— let’s not bring up the 2015 “Valentino kicked Marc” bull$hit again! 

It’s been regurgitated beyond belief from all sides! 

In an interview with the Brazilian press a couple days ago, Marc said he had no regrets about his behavior at Argentina (there was nothing he would do differently), and that he would not change his behavior on the track. So, it's hard to reconcile these statements with (1) his (reported) apologies to Espargaro and (failed) attempt to apologize to Rossi (i.e., personally, I regret behavior that I feel the need apologize for, so it's hard to believe that his apologies were sincere), and (2) hard to believe Marc's statement at his Austin scrum that he "has learned his lesson". Really sad behavior from such an amazing talent. 

Also, surprised not to see anything about Zarco's increadibly rude comments about Mamola's award, stating that Randy did not deserve it and it deminished the award for previous inductees. Wow. I had to rewatch his statement because I could not believe anyone could be so rude.

To me it looked like VR had the tougher questions and spent more time deflecting. Already his post Argentina strategy is costing him energy. I have raced on a scarified track, and grantd huge differences in talent and kit, wear was not the issue, the induced squirm was. Amazing how mature Miller was in the conference. A bit disappointed in Zarco's response about the Mamola induction into the legends, as if having won the title is a pre-requisite.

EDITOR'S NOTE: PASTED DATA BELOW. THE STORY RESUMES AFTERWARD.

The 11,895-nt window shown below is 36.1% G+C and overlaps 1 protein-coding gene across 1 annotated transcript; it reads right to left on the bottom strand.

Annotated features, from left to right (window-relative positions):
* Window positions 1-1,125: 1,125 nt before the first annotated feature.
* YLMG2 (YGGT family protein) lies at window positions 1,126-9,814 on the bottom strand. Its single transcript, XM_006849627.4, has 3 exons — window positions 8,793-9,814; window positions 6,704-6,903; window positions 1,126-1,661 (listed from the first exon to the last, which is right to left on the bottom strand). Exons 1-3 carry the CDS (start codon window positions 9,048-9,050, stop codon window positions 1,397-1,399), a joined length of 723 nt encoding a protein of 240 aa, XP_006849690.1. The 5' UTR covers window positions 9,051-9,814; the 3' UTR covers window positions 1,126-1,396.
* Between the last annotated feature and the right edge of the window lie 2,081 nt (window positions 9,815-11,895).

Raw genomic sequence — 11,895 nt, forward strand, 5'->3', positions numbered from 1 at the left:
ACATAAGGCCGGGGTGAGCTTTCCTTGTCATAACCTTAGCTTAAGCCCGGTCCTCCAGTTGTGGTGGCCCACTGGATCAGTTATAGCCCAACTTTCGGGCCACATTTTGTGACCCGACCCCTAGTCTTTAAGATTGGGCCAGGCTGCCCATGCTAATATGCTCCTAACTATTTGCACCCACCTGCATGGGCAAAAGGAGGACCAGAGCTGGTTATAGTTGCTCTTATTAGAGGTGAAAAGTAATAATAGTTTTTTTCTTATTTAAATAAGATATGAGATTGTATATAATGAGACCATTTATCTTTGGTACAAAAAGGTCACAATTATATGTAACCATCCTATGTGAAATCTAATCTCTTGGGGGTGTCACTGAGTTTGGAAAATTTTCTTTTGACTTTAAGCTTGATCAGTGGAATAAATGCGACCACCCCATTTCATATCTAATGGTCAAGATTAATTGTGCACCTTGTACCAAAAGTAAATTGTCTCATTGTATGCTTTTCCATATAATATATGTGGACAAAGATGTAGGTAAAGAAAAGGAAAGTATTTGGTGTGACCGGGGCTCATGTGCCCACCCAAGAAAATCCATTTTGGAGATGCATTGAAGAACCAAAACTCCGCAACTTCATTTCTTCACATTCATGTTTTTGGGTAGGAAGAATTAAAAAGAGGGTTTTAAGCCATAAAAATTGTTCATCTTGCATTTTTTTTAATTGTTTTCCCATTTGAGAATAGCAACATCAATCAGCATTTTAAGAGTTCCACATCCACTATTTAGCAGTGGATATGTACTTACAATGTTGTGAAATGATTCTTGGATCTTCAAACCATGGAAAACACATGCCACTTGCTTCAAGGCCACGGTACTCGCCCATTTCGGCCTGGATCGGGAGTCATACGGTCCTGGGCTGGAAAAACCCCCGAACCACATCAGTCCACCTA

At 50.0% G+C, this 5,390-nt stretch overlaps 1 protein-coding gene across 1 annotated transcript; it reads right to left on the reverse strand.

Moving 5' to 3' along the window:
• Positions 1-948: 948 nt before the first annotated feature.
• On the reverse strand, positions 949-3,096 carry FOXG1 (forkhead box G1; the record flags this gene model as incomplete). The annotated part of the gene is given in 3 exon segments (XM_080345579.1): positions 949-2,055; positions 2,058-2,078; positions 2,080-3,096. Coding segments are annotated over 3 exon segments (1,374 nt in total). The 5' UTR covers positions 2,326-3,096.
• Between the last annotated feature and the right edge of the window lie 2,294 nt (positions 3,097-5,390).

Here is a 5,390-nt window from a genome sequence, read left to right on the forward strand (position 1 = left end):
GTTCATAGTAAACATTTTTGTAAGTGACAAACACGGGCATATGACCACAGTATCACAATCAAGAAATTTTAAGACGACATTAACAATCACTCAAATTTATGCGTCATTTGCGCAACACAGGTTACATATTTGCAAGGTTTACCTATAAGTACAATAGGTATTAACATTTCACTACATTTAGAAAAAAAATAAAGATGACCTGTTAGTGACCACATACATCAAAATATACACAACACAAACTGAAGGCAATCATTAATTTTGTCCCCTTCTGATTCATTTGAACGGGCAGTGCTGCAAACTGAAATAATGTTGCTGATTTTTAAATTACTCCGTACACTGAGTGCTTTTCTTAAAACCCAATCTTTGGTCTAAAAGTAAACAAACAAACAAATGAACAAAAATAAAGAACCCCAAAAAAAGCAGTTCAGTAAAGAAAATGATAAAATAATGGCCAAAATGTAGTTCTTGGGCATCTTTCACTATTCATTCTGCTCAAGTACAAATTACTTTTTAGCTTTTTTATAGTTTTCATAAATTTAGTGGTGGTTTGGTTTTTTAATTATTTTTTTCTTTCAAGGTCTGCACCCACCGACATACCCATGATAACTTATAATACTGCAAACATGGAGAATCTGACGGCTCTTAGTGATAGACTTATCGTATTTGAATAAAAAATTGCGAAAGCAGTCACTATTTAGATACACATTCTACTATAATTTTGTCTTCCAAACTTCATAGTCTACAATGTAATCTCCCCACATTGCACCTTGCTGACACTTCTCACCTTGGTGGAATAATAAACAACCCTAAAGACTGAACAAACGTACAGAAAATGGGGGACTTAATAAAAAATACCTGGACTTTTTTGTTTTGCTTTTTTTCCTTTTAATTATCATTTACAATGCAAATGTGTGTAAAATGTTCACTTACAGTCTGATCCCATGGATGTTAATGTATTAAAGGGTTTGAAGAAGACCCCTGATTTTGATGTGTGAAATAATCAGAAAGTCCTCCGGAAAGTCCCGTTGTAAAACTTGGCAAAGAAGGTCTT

I was thinking the same thing during Professor Zarco's rather rambling bit on Mamola. Only season champions are allowed into the hall of fame? Then, does winning a season championship guarantee entry? Or are there further considerations? Granted, halls of fame should be exclusive, just a handful of a handful, but Z's hall would seem especially tiny.

I remember Mamola was about to conquer the world (on, what, the Suzuki? I can't recall...) until he switched to the fledgling Cagiva project. And earned it legitimacy very early on. Which paved the way for Ducati's return to SBK later.

I remember seeing a photo in one of the American magazines of Mamola and his new Cagiva leaving a big, fat black line out of some corner on some track. The article was effusive in its praise for Mamola's decision to ride the Cagiva, but lamented it would not do his career results tally any good.

We don't talk about many riders thirty years after they raced. Some we do, and they're usually remarkable for a reason.